South Africa's rand retreated from its firmest in two weeks on Wednesday after gaining on a narrower current account deficit, as uncertainty over a U.S. interest rate decision weighed.
Yields on government bonds were flat in early trade, with the benchmark paper maturing in 2026 unmoved at 8.5 percent.
On the bourse the blue-chip Top-40 futures index ticked up 0.9 percent, pointing to the local bourse opening 395 points higher.
At 0630 GMT the rand edged 0.1 percent weaker to 13.4800 per dollar, having gained as far as 13.4100 overnight to its firmest since September 3, after central bank data showed the country recorded a trade surplus in Q2, helping narrow the current account shortfall.
Gains however were capped by varying bets on whether the U.S. Federal Reserve would lift interest for the first time in six years when its two-day policy meeting concludes on Thursday.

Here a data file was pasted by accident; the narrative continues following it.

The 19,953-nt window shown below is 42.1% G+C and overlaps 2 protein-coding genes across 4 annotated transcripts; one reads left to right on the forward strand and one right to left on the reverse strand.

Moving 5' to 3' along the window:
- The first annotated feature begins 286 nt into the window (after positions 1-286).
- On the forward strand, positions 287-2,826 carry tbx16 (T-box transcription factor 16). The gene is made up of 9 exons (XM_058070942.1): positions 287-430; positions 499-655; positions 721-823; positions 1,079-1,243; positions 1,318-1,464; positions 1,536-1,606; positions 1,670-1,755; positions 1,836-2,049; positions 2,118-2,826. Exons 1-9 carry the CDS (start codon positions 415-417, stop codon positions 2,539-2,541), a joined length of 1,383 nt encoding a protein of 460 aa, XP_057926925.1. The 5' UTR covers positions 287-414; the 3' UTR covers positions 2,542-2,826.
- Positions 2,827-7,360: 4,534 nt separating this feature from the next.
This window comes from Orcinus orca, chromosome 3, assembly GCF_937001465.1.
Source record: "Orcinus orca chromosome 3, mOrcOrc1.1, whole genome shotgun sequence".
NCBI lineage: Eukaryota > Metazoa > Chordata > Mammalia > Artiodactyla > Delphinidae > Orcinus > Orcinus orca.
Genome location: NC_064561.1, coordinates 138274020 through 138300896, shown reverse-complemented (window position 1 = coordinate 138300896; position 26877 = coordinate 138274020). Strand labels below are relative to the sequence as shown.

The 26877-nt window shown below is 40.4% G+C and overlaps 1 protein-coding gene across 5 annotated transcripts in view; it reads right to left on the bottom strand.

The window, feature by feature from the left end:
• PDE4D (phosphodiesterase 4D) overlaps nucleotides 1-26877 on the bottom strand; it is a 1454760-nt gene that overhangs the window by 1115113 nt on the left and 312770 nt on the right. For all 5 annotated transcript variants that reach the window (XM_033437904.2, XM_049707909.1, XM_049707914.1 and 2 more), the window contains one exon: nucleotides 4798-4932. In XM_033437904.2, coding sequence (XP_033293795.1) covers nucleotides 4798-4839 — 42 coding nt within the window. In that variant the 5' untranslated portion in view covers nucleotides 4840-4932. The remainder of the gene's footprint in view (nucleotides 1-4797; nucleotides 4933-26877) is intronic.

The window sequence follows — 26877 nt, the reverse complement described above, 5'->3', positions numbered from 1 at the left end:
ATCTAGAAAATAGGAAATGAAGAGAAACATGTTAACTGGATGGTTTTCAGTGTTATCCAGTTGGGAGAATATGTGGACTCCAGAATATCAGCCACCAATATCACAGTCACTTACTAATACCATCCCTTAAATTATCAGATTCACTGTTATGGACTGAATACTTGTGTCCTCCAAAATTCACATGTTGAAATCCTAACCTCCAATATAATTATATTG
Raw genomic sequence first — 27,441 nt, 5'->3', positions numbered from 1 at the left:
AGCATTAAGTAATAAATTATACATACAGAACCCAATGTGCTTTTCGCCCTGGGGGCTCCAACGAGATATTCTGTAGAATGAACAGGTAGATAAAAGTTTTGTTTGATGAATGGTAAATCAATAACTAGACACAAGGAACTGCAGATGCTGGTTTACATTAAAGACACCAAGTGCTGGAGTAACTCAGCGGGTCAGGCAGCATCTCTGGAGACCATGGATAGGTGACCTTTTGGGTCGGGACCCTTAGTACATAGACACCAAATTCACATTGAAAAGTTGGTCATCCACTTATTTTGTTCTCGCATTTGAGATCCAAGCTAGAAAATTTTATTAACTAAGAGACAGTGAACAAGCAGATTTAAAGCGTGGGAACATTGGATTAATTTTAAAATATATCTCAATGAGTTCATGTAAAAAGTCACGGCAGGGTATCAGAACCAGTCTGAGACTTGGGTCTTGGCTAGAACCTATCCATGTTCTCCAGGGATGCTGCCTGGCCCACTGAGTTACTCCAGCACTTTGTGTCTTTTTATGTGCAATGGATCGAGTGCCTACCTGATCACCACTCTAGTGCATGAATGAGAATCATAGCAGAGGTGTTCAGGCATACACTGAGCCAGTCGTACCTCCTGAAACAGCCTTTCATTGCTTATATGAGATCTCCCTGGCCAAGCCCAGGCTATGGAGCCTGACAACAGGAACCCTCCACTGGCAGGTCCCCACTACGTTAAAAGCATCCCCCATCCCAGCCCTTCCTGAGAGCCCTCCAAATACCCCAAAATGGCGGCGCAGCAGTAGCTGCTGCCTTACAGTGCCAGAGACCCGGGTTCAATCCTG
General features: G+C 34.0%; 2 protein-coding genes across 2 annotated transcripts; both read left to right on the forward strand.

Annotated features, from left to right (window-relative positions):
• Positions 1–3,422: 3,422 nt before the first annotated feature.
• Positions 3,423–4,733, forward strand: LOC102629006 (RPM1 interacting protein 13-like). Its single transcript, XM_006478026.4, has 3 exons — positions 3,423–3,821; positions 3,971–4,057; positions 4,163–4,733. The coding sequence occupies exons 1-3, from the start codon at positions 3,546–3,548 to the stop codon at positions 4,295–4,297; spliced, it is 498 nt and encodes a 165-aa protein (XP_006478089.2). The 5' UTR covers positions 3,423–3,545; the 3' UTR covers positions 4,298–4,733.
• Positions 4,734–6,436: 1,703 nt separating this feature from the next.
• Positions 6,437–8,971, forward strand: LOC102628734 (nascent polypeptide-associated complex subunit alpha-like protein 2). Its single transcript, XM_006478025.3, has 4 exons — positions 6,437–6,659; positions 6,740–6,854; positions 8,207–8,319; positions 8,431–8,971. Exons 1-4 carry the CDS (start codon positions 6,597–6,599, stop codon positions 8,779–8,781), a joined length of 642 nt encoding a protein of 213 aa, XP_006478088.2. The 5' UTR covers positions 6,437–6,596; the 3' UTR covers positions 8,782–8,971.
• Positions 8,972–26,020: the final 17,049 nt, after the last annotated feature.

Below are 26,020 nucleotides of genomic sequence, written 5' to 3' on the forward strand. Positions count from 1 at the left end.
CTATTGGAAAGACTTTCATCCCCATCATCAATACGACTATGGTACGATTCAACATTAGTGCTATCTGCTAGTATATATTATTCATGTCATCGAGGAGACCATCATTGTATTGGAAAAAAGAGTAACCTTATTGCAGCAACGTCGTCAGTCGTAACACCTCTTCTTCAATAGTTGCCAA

Some investors are betting that recent volatility in global markets and increasing evidence of slowing growth in China will prompt the Fed to hold fire this month.
"All things being equal the rand may have fared better but unfortunately the timing, with the imminent U.S. rate decision, was not great," said Warrick Butler, a trader with Standard Bank.
Failing to hold on to gains beyond the 13.4200 technical resistance risked pushing the rand back towards levels between 13.80 and 14.00, Butler said.
The dollar traded on the backfoot overnight but is poised to advance after upbeat consumer spending data kept alive expectations that the Fed would raise interest rates.
Statistics South Africa publishes retail sales figures for July at 1100 GMT, the last set of significant data before an inflation release and the South African Reserve Bank's decision on rates next week.